Trans Oppression In Greece Is A State-Sponsored Effort To Erase ‘Undesirables’

trans greece

Saga Eriksson

A US/Finnish dual citizen and student of Politics with Human Rights at Essex. I am a political creature, and love to write (rant) about current, controversial affairs. My aim in life is to wear cool hats, not be afraid to shop in the men’s section and of course write hard-hitting and inspiring journalism.

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Her name was Greece. She was the mother of early democracy. In her womb she carried ideas of representation and fair governance. She created the basis of a system we now so dearly cling onto and fight for, yet her time has passed. She has withered away from the forefront of history, where she once shone a guiding light to those who wanted to make a difference and raise their voice on a marketplace of compromise among equals.

We have long seen Greece as a cradle of democracy, glorifying its ancient past, but that narrative seems like the stuff of myth now.

Operation Zeus started in August 2012, yet very little has been reported on it. The Greek government, seemingly in an attempt to sweep some of their many problems under a metaphorical rug, has set up internment camps in the country that are most recently targeting transgender individuals.

It all started with problems stemming from increasing migration to Greece. The country’s economy was already in a shambles when the Arab Spring brought in a further rise in immigration. Opportunities to receive asylum were restricted, and migrants without papers were detained and sent to camps. It is said that there are at least 5,000 people in official migrant camps and an unknown number of migrants, and now other detainees as well, at 25 other facilities.

These actions by the government have been condemned both by national and international agencies who have visited the camps and found the conditions to be unacceptable and inhumane, with people being crammed together into a small space, not even having room to lie down. Yet the tragedy persists. It is completely outrageous to subject any person to this kind of treatment, whether they are illegally in the country or not, but the government has now gone further to target its own citizens.

Trans-Greece

The list of “undesirables” named by the government consists of drug users, sex workers, and now members of the trans community. On May 30th, the Greek police began arresting and harassing transgender individuals in the city of Thessaloniki, and after that Athens. They have been arresting people without any proof of violation of the law, detaining them for hours at police stations for merely existing. The Greek Transgender Support Association (website in Greek) says that in all incidents the police have harassed and humiliated the people in question, among other things telling them to “return to normal”. Trans women were especially targeted, on the claims that they were supposedly involved in sex work.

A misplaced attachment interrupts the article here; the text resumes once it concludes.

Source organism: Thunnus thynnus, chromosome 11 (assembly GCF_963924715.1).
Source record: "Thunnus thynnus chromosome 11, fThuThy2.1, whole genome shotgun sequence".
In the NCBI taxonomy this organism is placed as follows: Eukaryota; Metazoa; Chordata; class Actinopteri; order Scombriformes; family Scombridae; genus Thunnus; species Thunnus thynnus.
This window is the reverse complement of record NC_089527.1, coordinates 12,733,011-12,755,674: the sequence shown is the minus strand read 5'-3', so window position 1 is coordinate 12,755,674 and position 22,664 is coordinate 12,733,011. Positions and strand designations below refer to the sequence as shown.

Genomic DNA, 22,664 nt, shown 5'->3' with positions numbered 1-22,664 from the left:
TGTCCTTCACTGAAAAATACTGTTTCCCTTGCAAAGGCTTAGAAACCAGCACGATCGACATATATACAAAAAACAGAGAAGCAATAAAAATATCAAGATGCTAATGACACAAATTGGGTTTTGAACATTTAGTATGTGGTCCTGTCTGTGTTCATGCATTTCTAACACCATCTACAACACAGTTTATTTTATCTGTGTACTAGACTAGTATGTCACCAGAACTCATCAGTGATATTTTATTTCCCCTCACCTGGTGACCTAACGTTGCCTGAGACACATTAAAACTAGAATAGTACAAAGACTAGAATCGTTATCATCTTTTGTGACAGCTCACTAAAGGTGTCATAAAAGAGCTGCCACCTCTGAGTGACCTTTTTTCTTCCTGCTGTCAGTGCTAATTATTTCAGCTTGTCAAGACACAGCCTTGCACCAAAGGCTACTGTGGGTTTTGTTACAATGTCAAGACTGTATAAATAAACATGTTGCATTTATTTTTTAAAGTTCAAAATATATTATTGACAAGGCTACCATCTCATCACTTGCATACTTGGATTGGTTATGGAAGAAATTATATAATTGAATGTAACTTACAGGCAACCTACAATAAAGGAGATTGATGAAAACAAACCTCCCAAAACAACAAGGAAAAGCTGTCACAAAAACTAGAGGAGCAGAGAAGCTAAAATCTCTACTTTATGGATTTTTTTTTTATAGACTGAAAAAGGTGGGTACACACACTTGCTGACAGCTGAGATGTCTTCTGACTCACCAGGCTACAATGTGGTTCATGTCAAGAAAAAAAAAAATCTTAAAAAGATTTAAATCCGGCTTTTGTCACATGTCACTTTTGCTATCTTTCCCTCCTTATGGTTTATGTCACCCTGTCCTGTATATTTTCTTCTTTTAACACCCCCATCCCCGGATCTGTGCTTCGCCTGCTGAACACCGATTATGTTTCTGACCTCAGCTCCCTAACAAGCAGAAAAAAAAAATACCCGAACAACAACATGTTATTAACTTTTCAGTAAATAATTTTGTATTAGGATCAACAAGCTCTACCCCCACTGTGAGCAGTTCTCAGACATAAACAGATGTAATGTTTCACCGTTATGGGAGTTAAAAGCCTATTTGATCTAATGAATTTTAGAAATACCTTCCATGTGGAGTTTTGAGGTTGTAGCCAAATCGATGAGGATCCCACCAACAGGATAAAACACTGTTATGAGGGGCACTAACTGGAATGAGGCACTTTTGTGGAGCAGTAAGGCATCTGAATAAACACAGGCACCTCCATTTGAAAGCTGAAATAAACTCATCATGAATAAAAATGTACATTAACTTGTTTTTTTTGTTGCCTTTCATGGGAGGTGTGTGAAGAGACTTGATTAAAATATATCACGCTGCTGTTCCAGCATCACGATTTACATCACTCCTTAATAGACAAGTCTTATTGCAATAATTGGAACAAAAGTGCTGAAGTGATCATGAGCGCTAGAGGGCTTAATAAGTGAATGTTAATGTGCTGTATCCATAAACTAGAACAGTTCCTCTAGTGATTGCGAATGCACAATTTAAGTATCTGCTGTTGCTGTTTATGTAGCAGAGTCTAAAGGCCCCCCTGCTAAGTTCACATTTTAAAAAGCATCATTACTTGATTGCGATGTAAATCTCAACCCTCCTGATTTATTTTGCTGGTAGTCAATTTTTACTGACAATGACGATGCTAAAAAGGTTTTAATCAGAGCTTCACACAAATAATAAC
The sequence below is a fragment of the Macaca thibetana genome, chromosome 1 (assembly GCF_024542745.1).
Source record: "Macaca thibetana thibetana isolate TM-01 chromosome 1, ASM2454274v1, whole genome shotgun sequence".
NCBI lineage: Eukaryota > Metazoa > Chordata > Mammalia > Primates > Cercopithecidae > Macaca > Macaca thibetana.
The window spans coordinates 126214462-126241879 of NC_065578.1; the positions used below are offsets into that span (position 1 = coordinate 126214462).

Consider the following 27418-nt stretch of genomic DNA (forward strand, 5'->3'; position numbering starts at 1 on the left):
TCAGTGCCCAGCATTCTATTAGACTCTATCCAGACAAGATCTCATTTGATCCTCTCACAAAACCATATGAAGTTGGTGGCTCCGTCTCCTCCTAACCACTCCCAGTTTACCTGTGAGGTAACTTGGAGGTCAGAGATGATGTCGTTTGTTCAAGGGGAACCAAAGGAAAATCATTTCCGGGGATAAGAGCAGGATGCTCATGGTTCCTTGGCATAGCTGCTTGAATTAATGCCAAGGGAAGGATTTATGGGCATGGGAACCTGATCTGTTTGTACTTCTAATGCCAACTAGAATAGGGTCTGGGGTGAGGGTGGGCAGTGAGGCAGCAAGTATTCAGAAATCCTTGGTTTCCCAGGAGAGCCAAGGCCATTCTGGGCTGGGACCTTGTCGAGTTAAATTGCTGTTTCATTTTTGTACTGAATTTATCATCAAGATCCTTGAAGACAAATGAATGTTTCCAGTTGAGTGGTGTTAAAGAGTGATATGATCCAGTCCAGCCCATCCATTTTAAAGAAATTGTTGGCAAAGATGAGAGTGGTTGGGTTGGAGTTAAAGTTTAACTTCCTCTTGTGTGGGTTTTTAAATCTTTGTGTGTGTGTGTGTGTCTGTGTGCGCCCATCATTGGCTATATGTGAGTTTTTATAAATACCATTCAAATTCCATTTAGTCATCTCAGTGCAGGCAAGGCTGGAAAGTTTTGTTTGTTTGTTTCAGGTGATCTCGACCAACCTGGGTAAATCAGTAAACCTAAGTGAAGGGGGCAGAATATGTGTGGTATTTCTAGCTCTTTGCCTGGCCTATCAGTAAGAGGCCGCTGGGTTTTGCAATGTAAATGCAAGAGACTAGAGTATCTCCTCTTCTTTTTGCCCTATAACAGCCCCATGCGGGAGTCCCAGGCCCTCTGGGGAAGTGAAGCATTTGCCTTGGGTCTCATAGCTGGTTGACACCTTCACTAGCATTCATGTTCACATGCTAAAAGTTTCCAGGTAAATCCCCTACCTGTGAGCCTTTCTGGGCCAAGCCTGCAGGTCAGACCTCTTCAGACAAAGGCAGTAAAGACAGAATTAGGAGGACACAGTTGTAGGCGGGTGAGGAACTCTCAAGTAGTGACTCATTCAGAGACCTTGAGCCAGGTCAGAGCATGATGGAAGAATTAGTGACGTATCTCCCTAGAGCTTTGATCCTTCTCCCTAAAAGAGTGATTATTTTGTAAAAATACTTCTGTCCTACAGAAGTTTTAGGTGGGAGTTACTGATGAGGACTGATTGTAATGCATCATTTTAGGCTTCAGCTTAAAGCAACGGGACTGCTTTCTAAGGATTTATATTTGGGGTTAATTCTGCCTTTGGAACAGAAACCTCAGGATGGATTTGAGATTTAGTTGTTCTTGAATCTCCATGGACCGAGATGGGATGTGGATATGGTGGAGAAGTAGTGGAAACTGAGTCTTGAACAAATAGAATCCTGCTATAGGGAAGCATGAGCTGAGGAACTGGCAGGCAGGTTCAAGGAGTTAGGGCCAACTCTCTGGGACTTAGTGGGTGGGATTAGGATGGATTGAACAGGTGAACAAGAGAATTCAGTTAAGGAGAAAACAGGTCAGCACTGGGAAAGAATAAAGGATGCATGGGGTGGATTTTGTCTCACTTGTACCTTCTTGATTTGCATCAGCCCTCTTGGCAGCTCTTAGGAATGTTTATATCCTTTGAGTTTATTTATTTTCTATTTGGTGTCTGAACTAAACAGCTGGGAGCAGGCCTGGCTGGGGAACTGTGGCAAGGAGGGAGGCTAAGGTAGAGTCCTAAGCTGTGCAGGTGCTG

There is a call on EU states to put pressure on the Greek government to stop these practices. However, it may not be merely the Greek government that is at the root of these atrocities. The Greek Transgender Support Association suspects that the reason behind starting these arrests may have been a call by local municipal and church representatives who were originally protesting pride parades, with a plan to target the weakest link in the LGBT community. The one group receiving least support from the government and even from within the LGBT movement: our trans brothers and sisters.

Even though the European Convention of Human Rights is supposed to protect Greek trans people, there is no native Greek legislation that would prohibit discrimination, leaving trans individuals in a dire position. However, this is not only about non-discrimination anymore. It has escalated to police brutality and the violation of basic human rights. The Greek government claims this is an effort to make citizens feel safer. It is completely the opposite; it is a conscious effort to erase an entire subgroup, and force them to either hold themselves prisoner in their own bodies or be detained in a larger prison.

25 trans women arrested last August under Operation Zeus have now all been acquitted. The court accepted that being a trans woman in a given location at a given time did not in itself infer such a person was a prostitute. However, the Greek Transgender Support Association reports that arrests of trans people have continued since this decision, and have become daily in some parts of Thessoloniki since 30th May.

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